Never Use the Words “Intellectual Property” When It Matters
by Pamela Chestek • April 2, 2014 • patent • 1 Comment
“Intellectual property” is a meaningless phrase when it comes to a description of legal rights. It it is catch-all term for at least three different types of intangible property: patent, trademark and copyright, and maybe boat hull designs, and maybe Indian tribal names, and maybe trade secrets, and maybe the right of publicity—you get the picture.
Patent and copyright arise under Article I, Section 8, Clause 8, of the Constitution, the Copyright and Patent Clause, and are solely creatures of federal law. Federal trademark rights arise under Article I, Section 8, Clause 3 of the Constitution, the Commerce Clause, but the individual states also regulate trademarks. The Copyright Office is a legislative branch, Article I, function under the Librarian of Congress but the Patent and Trademark Office is an executive branch, Article II, function. The federal laws that defines patent, copyright and trademark are codified and classified in different parts of the United States Code—Title 15 for trademark, Title 17 for copyright, and Title 35 for patents. So you see, when it comes down to brass tacks, even the three types of “intellectual property” rights that federal law defines have very little in common.
Nevertheless we loosely refer to “intellectual property” rights, which is fine for situations where a loosey-goosey term is good enough, like job titles. But—please—never, ever use the term in an agreement or you could find yourself in court for a long time.
Defendant Lief Hauge worked for plaintiff Energy Recovery, Inc. (“ERI”) and they had a falling out. They settled a lawsuit by agreement and the agreement was adopted in a 2001 Order. As related by the court, the agreement said:
ABSOLUTE TRANSFER OF ALL RIGHTS IN PATENTS, PATENT APPLICATIONS AND ALL RELATED INTELLECTUAL PROPERTY, TO ENERGY RECOVERY.
[Hauge] irrevocably and absolutely assign[s] … all right, title and interest along with any and all patent rights [which Hauge had in] (i) the patents and patent applications …; (ii) any and all patent rights …, intellectual property rights, property rights …; and (iv) all other intellectual property and other rights relating to pressure exchanger technology predating this Order.
Hauge also agreed not to compete for two years.
After the two years was up, Hauge filed a provisional patent application for a “Pressure Exchanger” and ultimately a patent issued from it. Hauge then went into business competing with ERI on pressure exchangers. ERI filed a Motion for Order to Show Cause claiming that Hauge had violated the 2001 court order, claiming that, by the terms of the agreement, it owned Hauge’s post-settlement invention under subparagraph (iv).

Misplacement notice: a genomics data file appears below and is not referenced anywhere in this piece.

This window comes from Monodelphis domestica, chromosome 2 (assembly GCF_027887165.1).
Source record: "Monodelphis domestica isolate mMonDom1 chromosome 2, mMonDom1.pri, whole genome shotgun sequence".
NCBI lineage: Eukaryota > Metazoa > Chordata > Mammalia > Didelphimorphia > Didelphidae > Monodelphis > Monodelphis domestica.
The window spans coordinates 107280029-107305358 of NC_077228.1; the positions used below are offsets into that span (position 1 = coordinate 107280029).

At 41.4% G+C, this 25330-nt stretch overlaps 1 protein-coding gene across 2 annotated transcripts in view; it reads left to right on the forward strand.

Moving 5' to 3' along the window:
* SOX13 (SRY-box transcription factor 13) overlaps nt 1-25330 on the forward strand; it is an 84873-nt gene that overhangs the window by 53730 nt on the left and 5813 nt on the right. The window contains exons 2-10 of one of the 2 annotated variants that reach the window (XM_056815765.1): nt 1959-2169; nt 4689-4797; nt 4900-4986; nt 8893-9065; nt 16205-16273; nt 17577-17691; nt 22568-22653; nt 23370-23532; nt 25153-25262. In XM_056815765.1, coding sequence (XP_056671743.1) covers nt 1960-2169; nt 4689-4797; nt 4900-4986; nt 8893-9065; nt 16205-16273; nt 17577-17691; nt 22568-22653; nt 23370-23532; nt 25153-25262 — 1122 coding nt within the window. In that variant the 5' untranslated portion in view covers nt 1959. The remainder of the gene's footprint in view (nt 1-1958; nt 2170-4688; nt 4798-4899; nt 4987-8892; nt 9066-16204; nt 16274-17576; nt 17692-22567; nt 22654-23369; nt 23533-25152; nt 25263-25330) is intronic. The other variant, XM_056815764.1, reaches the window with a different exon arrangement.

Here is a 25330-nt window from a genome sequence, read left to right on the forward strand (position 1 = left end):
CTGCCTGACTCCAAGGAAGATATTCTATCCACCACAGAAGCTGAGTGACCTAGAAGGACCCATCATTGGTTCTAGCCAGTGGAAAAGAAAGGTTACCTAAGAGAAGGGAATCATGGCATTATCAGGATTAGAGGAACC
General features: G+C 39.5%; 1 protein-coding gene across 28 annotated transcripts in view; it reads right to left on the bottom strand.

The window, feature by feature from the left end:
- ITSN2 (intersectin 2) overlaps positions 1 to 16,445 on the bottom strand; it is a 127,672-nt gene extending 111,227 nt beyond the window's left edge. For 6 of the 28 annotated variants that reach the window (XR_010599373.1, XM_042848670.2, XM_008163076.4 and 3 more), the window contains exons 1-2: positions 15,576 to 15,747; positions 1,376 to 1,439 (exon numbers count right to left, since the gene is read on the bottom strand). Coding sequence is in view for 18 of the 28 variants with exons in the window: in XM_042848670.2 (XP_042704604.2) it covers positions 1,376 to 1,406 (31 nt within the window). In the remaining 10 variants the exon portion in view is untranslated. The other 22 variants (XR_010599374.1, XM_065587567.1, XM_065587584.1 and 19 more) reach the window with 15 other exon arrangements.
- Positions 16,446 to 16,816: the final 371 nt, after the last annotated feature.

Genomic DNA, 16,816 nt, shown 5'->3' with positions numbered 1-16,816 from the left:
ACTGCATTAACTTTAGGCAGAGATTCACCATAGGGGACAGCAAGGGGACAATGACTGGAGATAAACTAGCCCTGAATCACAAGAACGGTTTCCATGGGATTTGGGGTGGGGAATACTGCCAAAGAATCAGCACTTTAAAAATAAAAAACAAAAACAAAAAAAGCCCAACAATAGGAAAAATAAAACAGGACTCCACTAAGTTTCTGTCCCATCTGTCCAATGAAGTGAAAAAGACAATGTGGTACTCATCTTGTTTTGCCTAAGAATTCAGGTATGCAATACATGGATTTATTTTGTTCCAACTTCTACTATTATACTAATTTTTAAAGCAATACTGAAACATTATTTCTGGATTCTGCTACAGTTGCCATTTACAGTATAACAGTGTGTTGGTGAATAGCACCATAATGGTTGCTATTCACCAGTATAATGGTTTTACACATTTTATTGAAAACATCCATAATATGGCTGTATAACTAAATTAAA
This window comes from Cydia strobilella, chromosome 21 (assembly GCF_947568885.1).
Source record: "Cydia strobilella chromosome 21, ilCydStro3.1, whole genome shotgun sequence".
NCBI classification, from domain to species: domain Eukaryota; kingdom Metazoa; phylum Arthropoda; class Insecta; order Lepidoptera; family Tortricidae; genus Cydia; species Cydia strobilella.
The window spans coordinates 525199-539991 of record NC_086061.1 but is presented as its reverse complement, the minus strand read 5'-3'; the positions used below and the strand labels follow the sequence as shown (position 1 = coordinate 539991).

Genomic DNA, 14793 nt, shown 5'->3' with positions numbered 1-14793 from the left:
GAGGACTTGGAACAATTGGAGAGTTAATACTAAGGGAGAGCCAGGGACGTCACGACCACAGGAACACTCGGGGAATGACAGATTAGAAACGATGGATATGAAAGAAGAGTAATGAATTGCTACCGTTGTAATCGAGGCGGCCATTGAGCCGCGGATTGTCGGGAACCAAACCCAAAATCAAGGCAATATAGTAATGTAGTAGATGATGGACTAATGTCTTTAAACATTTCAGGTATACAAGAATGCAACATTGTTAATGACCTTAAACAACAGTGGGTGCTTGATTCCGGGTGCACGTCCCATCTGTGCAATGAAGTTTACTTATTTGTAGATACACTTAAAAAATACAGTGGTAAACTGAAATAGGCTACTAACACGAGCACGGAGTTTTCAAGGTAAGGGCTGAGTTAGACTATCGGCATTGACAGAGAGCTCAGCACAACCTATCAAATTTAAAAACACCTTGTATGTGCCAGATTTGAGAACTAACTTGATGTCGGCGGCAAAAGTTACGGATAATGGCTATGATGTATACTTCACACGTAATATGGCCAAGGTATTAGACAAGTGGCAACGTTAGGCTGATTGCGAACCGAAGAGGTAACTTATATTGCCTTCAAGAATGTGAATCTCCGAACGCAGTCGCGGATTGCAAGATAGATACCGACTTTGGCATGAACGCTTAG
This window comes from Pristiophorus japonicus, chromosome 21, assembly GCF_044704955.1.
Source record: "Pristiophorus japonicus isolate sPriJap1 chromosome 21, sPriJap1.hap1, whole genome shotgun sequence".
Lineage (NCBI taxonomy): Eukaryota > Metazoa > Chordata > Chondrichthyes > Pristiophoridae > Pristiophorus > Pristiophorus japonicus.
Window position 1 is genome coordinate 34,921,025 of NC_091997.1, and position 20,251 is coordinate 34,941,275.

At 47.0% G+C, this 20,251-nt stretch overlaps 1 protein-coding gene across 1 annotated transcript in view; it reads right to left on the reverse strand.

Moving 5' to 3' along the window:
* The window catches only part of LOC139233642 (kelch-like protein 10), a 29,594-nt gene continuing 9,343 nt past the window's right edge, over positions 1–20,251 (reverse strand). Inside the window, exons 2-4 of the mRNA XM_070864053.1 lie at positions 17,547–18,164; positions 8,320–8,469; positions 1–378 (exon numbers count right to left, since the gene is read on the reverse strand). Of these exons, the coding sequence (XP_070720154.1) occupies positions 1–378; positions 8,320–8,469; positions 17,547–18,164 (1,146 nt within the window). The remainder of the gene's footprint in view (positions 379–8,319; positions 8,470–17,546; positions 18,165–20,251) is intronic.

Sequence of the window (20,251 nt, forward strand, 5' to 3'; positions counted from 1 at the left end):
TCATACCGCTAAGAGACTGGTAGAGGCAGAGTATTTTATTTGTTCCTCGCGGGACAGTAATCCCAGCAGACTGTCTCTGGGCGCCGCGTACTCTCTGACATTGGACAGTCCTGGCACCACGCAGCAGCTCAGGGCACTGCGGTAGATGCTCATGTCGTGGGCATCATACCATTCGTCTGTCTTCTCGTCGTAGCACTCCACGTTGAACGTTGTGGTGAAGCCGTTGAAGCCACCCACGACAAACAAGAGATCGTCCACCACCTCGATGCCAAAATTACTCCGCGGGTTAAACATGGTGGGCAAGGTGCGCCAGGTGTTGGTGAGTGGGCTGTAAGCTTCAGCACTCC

The district court agreed with ERI, saying that allowing Hauge “to … develop new products using the very technology he assigned to ERI solely because those new inventions post-date the Agreement would render the Settlement Agreement and its assignment of ownership rights useless.” Hauge was found in contempt of the 2001 Order and appealed.
But Hague was right; he wasn’t in contempt. The parties agreed that the contempt motion was not about patent infringement; that was the subject for another day. But that left nothing for ERI to complain about:
Mr. Hauge’s manufacture of the PR pressure exchanger is not inconsistent with the 2001 Order’s requirement that Mr. Hauge transfer all “intellectual property and other rights relating to pressure exchanger technology pre-dating this Agreement.” Civil contempt is an appropriate sanction only if the district court can point to an order of the court which “sets forth in specific detail an unequivocal command which a party has violated.” ERI cannot point to such a command. Mr. Hauge is not claiming ownership of ERI’s intellectual property. Nor did Mr. Hauge start selling pressure exchanger products before the expiration of the Agreement’s non-compete clause. Finally, if in fact Mr. Hague is using ERI’s manufacturing processes, he may be violation of the patent laws or state trade secret laws, but he is not in violation of any “unequivocal command” in the 2001 Order.
Within a few days, a Delaware state court reached the same conclusion:
Unfortunately, the references to intellectual property in the complaint, various other submissions of both Spiro and Vions, and the key underlying documents are loose and imprecise. As a result, the arguments of the parties are often vague, confusing, and unhelpful. This problem is not unique to this case as demonstrated by a recent decision by the United States Court of Appeals for the Federal Circuit, Energy Recovery, Inc. v. Hauge, in which the appellate court was called upon to resolve the question of “what is intellectual property” within the meaning of the agreement at issue in that case.6
6 Energy Recovery, Inc. v. Hauge, 2014 WL 1063442 (Fed.Cir. Mar. 20, 2014). Under the approach adopted by the Federal Circuit in the Hauge case, “intellectual property” is not treated as the technology itself, but the rights over that technology. See id. at *4. Although the decision in the Hauge case is by no means controlling in the context of this action, the approach taken there is useful here, as well, and comports with what appears to be the intent of the parties involved in this dispute.
The lesson: there are no rights in “intellectual property.” One may have patent rights, copyright rights, or trade secret rights, or claims for tortious interference, or for breach of a contractual obligation not to use “know how,” or fraud. But there’s no such thing as owning, or infringing, “intellectual property.”
Energy Recovery, Inc. v. Hauge, No. 2013-1515 (Fed. Cir. March 20, 2014).
Spiro v. Vions Technology, Inc., C.A. No. 8287-VCP (Del Ch. Mar. 24, 2014) (unpublished).
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